The Citi Bike program has been a boon to New Yorkers and for the city’s congested streets, but an audit has found that there’s “shoddy oversight” over the program and that the bikes suffer from “poor maintenance.” A Friday press release from New York City Comptroller Scott Stringer’s office stated that Citi Bike program operator New York City Bike Share has “failed to complete inspections, performed substandard maintenance and had excessive delays in response to cleanliness complaints.”

The audit examined maintenance data from May 2013 through May 2014 of 330 stations carrying 6,000 bikes throughout the city and found the following:

According to NYCBS’s own maintenance data, 28 percent of bikes system-wide were inspected in November 2013, 34 percent in December 2013 and 38 percent in January 2014, despite contract requirements that 100 percent of bikes undergo a complete maintenance check at least once per month. NYCBS cited the layoff of 16 on-street bike checkers during the winter months as a reason behind the decline in maintenance checks. By March 2014, following the re-hiring of inspectors, inspections rose to 54 percent of the fleet and to 73 percent by April. However, a sample of the maintenance records of 25 bikes from July 2013 through December 2013 found that NYCBS completed only 60 percent (84 of 141) of required monthly maintenance checks.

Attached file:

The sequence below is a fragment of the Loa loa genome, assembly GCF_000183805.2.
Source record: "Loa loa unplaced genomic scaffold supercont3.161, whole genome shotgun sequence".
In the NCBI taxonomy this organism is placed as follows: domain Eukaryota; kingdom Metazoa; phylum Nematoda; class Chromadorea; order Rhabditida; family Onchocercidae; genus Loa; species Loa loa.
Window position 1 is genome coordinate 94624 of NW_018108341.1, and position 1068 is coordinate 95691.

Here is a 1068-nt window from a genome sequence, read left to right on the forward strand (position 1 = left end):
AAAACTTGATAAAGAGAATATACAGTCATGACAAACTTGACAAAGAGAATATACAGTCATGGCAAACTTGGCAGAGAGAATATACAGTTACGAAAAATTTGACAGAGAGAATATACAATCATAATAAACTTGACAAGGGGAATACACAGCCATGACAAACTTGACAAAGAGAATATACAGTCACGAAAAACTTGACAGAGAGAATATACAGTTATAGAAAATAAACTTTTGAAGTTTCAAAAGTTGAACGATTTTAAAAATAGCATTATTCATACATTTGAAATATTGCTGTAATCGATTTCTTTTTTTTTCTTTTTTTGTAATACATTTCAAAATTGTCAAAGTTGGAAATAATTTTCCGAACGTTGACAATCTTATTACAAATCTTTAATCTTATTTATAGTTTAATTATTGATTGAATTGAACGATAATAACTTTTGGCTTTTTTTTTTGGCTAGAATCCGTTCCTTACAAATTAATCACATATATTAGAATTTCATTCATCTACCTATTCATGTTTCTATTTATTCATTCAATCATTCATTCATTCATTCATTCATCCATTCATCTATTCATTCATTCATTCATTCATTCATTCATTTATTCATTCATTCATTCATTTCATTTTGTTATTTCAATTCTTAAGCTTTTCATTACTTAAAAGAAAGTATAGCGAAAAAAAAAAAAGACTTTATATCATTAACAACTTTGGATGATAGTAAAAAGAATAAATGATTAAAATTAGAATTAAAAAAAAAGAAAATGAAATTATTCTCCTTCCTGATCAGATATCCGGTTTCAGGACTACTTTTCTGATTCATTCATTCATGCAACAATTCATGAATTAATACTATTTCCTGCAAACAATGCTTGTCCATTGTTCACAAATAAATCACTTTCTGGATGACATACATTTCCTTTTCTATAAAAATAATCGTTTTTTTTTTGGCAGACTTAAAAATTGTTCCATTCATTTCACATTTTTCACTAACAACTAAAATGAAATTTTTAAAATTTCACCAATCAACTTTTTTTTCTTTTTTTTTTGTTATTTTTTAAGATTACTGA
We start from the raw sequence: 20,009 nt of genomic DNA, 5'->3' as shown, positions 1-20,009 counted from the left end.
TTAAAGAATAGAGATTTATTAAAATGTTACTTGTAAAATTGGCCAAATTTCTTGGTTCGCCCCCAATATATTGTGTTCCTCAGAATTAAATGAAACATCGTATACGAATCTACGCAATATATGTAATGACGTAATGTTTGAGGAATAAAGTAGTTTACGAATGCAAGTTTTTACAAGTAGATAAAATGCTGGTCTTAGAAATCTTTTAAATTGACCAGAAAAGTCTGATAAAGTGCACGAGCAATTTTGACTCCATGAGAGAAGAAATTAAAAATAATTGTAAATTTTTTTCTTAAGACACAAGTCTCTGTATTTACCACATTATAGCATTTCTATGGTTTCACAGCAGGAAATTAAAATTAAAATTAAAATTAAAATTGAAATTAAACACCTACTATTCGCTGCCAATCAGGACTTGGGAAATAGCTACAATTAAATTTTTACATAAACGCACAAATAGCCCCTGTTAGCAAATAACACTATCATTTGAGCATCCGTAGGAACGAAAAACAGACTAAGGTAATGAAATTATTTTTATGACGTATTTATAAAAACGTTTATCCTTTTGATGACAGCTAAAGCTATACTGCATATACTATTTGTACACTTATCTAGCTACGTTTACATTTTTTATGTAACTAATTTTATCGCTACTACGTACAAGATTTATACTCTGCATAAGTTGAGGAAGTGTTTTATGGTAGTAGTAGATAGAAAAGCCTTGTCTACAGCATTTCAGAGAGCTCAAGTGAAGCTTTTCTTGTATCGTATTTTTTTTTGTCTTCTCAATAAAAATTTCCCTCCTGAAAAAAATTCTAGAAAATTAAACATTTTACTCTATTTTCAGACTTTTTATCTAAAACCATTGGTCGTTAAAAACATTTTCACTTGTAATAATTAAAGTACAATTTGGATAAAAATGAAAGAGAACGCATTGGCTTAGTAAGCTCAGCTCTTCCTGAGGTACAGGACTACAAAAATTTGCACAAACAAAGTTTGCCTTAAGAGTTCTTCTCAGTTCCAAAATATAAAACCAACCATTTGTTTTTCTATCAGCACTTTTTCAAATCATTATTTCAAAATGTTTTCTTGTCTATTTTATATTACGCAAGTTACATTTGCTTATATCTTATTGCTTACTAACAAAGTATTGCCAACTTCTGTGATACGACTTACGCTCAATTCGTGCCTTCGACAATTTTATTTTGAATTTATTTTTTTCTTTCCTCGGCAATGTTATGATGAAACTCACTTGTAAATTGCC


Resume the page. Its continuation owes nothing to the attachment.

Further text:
The audit also found significant problems with the reliability of the Citi Bike’s app, disconnected and communications payment systems at stations, and delays in responding to station and bike-related cleanliness complaints.

While the report is pretty damning, Stringer is hopeful that Bikeshare Holdings LLC, the new owner of NYCBS’s parent company Alta Bicycle Share, will help turn things around with its additional capital and focus on maintenance. Bikeshare Holdings plans to “double the size and geographic reach of the Citi Bike system by 2017.”

“While Citi Bike has become part of our urban landscape, auditors found that the bike sharing program’s spotty maintenance, poorly-cleaned bikes and substandard docking stations inconvenienced riders and discouraged growth in the system. Moving forward, I hope that these findings will provide a road map for ways to improve safety and performance for this critical component of our transportation network,” said Stringer.

(Photo: Aymann Ismail/ANIMALNewYork)